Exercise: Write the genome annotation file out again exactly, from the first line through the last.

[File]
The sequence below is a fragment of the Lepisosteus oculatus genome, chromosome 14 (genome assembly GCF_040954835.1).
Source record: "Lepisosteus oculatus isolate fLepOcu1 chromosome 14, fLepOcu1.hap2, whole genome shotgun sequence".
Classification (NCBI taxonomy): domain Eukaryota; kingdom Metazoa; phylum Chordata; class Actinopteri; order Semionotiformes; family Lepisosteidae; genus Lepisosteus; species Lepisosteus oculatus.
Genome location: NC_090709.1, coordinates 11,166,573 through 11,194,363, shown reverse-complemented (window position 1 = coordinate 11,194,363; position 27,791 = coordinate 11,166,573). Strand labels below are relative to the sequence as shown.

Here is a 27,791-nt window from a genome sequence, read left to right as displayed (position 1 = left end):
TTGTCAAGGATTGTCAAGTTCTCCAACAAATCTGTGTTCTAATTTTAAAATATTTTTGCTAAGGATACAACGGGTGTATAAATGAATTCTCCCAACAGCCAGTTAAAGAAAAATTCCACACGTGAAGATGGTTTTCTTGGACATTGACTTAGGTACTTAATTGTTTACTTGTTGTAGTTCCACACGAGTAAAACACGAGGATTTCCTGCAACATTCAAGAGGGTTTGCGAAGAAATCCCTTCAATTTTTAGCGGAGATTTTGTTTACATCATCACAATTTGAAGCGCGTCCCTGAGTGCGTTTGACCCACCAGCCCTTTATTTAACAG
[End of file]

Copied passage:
The sequence below is a fragment of the Lepisosteus oculatus genome, chromosome 14 (genome assembly GCF_040954835.1).
Source record: "Lepisosteus oculatus isolate fLepOcu1 chromosome 14, fLepOcu1.hap2, whole genome shotgun sequence".
Classification (NCBI taxonomy): domain Eukaryota; kingdom Metazoa; phylum Chordata; class Actinopteri; order Semionotiformes; family Lepisosteidae; genus Lepisosteus; species Lepisosteus oculatus.
Genome location: NC_090709.1, coordinates 11,166,573 through 11,194,363, shown reverse-complemented (window position 1 = coordinate 11,194,363; position 27,791 = coordinate 11,166,573). Strand labels below are relative to the sequence as shown.

Here is a 27,791-nt window from a genome sequence, read left to right as displayed (position 1 = left end):
TTGTCAAGGATTGTCAAGTTCTCCAACAAATCTGTGTTCTAATTTTAAAATATTTTTGCTAAGGATACAACGGGTGTATAAATGAATTCTCCCAACAGCCAGTTAAAGAAAAATTCCACACGTGAAGATGGTTTTCTTGGACATTGACTTAGGTACTTAATTGTTTACTTGTTGTAGTTCCACACGAGTAAAACACGAGGATTTCCTGCAACATTCAAGAGGGTTTGCGAAGAAATCCCTTCAATTTTTAGCGGAGATTTTGTTTACATCATCACAATTTGAAGCGCGTCCCTGAGTGCGTTTGACCCACCAGCCCTTTATTTAACAG